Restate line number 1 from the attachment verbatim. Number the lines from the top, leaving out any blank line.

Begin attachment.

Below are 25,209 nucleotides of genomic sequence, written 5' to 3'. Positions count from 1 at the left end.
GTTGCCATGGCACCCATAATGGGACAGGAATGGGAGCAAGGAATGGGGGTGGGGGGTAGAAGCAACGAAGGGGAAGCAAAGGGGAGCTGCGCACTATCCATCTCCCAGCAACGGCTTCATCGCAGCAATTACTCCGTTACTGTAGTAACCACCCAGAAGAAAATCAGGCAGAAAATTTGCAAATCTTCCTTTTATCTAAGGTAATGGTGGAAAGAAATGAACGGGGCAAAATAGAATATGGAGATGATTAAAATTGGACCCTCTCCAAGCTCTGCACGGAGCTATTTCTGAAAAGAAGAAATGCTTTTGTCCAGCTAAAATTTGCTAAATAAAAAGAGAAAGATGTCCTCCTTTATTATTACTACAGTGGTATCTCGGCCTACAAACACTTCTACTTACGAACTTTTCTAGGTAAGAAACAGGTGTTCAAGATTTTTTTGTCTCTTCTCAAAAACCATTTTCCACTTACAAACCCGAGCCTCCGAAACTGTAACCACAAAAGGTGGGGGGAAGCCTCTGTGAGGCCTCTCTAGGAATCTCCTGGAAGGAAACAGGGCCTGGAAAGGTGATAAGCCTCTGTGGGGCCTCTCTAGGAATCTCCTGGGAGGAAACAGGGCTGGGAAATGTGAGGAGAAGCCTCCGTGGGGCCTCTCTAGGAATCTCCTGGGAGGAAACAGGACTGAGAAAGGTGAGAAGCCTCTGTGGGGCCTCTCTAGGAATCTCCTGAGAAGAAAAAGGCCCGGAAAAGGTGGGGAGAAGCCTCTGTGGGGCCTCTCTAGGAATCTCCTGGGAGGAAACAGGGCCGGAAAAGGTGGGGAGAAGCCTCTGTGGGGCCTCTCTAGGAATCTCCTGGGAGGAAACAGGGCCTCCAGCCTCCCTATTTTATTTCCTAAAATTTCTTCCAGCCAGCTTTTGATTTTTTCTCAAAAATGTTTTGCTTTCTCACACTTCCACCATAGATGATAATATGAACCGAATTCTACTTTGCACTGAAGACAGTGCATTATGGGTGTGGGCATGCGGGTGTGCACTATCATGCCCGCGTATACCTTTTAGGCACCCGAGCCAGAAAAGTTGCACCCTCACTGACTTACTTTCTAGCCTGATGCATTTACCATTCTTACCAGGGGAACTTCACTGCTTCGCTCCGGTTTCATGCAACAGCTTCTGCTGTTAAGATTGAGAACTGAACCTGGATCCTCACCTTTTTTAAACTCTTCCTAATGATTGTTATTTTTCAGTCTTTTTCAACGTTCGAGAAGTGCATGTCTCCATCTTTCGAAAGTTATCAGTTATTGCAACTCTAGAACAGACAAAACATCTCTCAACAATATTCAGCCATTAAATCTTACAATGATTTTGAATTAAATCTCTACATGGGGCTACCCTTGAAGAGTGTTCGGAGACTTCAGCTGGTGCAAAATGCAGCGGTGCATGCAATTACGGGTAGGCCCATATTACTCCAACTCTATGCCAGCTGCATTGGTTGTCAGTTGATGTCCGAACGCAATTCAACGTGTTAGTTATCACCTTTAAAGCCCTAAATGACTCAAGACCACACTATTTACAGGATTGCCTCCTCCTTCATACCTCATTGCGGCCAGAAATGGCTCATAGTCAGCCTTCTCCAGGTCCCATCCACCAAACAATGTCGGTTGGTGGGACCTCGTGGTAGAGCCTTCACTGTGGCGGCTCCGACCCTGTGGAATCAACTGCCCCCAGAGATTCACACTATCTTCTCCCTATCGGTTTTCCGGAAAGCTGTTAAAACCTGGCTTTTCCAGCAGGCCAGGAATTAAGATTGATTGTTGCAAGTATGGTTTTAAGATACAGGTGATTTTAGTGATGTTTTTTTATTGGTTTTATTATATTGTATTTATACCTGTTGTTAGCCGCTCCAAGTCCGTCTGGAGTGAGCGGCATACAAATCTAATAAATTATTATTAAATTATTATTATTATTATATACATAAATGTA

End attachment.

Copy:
Below are 25,209 nucleotides of genomic sequence, written 5' to 3'. Positions count from 1 at the left end.